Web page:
Russell Buckley declares that QR Codes are dead and predicts the dawn of Google contact lenses

Russell Buckley, who many see as the 'godfather of mobile' gave a rapid fire round up of key technologies he believes will disappear as mobile technology continues its exponential growth.

Buckley, who is a former global chairman of the Mobile Marketing Association, and chief marketing officer at Eagle Eye Solutions, gave a list to an Admonsters OPS conference that included:

1) The camera: there are now more cameras in mobile devices than were ever made as standalone products. The camera will go the same way as camera film.

2) The games console: this fact will prove hugely disruptive to the big games company, but there is no doubt mobile is poised to take this market.

3) The iPod: Apple is not immune from the monster it helped create. Even Steve Jobs admitted his beloved iPod's days are numbered.

4) Landline telephone: As networks improve, the Wichita Lineman man will be soon heading for the dole queue.

5) The calculator: this product has not changed in 15 years, as manufacturers acknowledge that mobile will take this market.

6) Sat Nav: looks like Tom Tom's famous product will soon be lost in the wilderness, as map apps improve.

7) The Hotel Wake-Up Call: Hotels still quaintly ask if guest require a wake-up call. Why, when everybody has an alarm clock in their pocket?

8) Locks: we're not there yet, but mobiles will soon open doors - literary and metaphorically.

9) Coupons: why cut out newspapers coupons, when you can collect them and redeem them on digital device?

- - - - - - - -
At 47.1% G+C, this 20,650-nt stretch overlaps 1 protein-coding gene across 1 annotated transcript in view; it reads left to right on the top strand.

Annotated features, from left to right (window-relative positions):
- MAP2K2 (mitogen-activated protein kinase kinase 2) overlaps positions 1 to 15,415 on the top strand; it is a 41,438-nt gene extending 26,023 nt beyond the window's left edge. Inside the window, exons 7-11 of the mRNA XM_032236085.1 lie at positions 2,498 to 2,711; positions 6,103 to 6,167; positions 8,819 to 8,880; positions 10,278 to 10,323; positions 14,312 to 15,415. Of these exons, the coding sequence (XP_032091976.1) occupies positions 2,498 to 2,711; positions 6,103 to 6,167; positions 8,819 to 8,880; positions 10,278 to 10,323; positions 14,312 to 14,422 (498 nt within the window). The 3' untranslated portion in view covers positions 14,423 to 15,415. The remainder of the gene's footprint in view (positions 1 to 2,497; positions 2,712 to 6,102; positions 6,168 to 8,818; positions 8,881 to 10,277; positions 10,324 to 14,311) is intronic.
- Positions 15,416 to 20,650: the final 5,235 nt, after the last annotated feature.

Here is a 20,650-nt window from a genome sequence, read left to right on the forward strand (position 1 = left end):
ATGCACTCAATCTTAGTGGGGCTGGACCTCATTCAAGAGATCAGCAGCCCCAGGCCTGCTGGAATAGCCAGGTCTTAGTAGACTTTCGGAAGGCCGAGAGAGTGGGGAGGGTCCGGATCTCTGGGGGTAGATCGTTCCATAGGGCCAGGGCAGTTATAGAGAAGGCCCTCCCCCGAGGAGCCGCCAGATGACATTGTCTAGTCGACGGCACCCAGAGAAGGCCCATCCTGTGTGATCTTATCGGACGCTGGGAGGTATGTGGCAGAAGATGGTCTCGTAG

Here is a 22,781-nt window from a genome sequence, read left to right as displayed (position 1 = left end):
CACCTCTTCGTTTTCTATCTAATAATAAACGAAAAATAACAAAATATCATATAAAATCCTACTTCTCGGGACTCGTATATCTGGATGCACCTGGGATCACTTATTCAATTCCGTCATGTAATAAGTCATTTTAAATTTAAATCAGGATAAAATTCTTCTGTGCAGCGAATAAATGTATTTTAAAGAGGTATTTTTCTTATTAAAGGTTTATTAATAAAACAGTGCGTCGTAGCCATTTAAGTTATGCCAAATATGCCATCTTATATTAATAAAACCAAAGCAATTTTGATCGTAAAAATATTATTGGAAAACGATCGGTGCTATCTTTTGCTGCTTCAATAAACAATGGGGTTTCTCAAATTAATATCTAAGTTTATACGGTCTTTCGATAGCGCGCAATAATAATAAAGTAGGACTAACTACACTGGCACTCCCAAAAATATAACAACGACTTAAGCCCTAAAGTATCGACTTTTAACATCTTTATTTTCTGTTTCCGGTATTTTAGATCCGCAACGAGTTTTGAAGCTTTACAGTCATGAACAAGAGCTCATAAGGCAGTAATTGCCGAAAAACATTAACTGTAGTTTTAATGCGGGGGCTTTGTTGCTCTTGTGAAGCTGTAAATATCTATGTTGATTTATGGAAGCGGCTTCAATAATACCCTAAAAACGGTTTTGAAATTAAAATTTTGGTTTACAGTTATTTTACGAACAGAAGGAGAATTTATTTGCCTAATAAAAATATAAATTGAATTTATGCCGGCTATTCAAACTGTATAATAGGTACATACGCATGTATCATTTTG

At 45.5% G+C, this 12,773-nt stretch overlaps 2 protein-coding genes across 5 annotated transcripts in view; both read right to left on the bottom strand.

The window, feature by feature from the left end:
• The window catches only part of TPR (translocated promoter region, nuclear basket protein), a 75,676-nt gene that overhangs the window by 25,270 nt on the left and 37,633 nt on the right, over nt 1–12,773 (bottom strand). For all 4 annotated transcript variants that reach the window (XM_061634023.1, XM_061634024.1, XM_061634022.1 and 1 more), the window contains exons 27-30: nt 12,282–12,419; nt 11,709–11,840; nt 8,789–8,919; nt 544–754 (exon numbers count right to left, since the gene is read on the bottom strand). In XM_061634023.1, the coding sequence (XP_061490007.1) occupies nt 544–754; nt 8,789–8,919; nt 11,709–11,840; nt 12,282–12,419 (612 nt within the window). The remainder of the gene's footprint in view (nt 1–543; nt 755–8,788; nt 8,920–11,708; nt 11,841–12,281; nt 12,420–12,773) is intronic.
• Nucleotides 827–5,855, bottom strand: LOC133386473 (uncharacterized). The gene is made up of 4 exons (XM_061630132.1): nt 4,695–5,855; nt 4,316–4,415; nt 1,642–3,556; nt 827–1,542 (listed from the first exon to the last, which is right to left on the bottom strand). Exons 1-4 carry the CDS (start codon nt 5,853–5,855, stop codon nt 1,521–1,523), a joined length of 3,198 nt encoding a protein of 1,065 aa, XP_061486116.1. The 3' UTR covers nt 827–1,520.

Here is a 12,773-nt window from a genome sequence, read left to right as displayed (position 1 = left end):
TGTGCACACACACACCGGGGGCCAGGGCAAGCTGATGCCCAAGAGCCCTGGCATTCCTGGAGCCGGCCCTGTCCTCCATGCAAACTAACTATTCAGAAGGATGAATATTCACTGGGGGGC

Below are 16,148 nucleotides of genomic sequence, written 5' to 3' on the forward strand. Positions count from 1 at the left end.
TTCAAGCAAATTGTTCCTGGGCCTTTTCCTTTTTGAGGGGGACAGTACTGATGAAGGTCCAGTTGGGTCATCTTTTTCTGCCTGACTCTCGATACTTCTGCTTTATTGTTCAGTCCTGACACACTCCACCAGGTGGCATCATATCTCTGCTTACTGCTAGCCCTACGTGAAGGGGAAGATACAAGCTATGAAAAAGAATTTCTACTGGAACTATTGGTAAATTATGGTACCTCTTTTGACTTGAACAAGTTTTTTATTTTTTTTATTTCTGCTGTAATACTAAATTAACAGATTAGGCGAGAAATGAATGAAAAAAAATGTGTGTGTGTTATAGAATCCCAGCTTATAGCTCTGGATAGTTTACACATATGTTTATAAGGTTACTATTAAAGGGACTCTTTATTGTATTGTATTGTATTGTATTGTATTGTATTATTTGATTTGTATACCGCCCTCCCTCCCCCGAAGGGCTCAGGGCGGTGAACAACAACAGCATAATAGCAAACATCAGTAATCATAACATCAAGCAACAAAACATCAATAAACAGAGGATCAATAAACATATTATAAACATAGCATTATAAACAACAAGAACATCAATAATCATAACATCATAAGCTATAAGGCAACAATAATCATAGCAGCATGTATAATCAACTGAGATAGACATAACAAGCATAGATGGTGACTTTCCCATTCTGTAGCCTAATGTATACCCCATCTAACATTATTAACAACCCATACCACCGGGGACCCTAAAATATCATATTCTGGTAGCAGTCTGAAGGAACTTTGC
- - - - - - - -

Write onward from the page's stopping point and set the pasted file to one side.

10) Money - and not because of the economic tsunami coming this way from Greece. Mobile payment is on its way, and industry insiders will be watching the development of the iPhone 5 with interest. You can assume Apple will be major players on the mobile payment front.

11) PCs: mobile will do to the PC, what PCs did to the mainframe. Desktops will give way to desk space.

12) QR codes. This is an intermediate technology, which will be rendered redundant by face recognition type technology. The discipline doesn't help itself - what is the point of putting them on trains?

But what about the distant future? How will the market look in 2036, for example? Buckley predicts mobiles will be the size of a red blood cell, and we will all be walking around wearing Google contact lenses, providing us with data, and augmented reality on the go. Some, rather quaintly, might use them to see the real world.

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